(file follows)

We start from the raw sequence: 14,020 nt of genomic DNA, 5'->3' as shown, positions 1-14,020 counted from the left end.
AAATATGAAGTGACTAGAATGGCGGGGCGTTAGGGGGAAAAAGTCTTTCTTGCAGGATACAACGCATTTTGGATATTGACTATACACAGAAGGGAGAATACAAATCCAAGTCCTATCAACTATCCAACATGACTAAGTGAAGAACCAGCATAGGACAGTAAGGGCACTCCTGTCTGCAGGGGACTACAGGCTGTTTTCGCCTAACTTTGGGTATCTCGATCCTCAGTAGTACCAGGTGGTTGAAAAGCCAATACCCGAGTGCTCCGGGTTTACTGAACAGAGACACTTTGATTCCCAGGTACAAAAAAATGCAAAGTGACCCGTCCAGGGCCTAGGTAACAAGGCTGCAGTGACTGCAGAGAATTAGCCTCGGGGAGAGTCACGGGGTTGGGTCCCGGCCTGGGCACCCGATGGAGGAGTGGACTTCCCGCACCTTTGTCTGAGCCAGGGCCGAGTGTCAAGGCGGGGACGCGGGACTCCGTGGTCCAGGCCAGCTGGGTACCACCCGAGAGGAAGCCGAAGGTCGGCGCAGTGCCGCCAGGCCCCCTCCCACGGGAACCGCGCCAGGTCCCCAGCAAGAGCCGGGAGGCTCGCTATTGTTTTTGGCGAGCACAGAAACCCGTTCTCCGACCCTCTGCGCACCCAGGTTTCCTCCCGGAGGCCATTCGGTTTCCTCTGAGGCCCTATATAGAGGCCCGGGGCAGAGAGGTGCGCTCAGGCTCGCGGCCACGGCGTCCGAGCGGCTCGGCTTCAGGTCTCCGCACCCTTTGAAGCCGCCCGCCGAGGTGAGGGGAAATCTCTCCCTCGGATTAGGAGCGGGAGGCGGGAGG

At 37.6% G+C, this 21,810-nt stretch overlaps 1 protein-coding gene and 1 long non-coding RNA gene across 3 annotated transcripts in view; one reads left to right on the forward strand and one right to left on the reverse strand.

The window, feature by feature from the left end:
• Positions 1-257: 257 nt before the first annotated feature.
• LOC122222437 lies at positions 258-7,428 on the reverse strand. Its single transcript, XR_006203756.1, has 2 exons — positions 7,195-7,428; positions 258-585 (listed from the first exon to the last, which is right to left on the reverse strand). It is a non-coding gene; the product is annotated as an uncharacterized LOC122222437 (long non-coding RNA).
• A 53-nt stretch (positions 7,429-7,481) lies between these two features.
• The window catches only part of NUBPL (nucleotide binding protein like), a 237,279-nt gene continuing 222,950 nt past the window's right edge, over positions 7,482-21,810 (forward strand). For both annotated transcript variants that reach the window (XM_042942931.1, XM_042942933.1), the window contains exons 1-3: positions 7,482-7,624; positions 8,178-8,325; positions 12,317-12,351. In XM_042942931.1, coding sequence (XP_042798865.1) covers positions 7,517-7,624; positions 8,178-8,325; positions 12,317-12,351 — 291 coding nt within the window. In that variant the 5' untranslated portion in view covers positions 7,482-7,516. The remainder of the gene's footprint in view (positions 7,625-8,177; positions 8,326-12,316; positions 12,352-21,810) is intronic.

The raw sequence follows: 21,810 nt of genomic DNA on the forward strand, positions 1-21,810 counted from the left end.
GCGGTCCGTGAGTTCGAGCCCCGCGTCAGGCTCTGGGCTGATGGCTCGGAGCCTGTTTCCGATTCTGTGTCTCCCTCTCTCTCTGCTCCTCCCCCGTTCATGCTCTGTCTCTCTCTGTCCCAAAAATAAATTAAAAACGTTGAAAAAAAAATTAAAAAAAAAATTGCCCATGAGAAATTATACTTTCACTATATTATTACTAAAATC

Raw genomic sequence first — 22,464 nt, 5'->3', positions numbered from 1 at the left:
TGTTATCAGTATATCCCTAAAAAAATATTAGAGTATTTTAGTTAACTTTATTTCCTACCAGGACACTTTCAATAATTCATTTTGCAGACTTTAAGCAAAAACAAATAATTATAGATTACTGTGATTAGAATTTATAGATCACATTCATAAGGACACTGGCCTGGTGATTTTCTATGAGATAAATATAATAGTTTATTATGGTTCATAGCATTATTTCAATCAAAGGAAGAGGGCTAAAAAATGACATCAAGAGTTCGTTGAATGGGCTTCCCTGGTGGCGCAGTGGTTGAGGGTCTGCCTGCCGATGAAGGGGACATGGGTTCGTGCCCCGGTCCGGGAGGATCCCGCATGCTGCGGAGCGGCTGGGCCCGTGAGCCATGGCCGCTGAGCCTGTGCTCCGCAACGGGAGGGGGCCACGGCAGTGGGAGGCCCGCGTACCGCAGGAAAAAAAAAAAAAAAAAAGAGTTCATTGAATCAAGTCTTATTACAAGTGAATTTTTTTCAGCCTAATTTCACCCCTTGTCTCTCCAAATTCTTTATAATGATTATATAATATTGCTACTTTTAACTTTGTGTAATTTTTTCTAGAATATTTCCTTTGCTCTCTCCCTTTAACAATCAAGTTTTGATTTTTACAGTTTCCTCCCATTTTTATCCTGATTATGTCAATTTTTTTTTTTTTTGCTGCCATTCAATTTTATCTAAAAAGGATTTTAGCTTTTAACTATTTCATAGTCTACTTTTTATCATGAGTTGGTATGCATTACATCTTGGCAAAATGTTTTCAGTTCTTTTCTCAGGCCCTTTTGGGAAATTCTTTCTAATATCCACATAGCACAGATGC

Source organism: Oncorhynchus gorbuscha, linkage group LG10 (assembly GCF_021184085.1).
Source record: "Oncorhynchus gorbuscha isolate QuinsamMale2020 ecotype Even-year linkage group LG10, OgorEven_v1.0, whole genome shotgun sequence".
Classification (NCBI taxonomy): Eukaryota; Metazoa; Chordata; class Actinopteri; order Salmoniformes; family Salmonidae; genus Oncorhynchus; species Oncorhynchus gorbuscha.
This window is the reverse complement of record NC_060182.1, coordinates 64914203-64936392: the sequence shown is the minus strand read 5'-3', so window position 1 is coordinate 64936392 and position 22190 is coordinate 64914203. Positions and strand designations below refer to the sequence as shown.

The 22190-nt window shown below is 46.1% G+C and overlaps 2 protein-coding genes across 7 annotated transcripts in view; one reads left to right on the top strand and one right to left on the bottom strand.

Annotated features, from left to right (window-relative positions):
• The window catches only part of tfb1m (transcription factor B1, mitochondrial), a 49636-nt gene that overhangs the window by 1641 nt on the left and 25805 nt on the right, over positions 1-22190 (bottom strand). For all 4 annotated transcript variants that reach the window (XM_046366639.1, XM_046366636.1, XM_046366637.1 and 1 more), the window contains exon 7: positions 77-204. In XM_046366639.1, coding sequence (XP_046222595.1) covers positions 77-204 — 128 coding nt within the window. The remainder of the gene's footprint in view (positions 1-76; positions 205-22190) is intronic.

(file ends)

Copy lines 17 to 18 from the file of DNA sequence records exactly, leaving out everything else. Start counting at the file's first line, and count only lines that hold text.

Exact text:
The 22190-nt window shown below is 46.1% G+C and overlaps 2 protein-coding genes across 7 annotated transcripts in view; one reads left to right on the top strand and one right to left on the bottom strand.

Annotated features, from left to right (window-relative positions):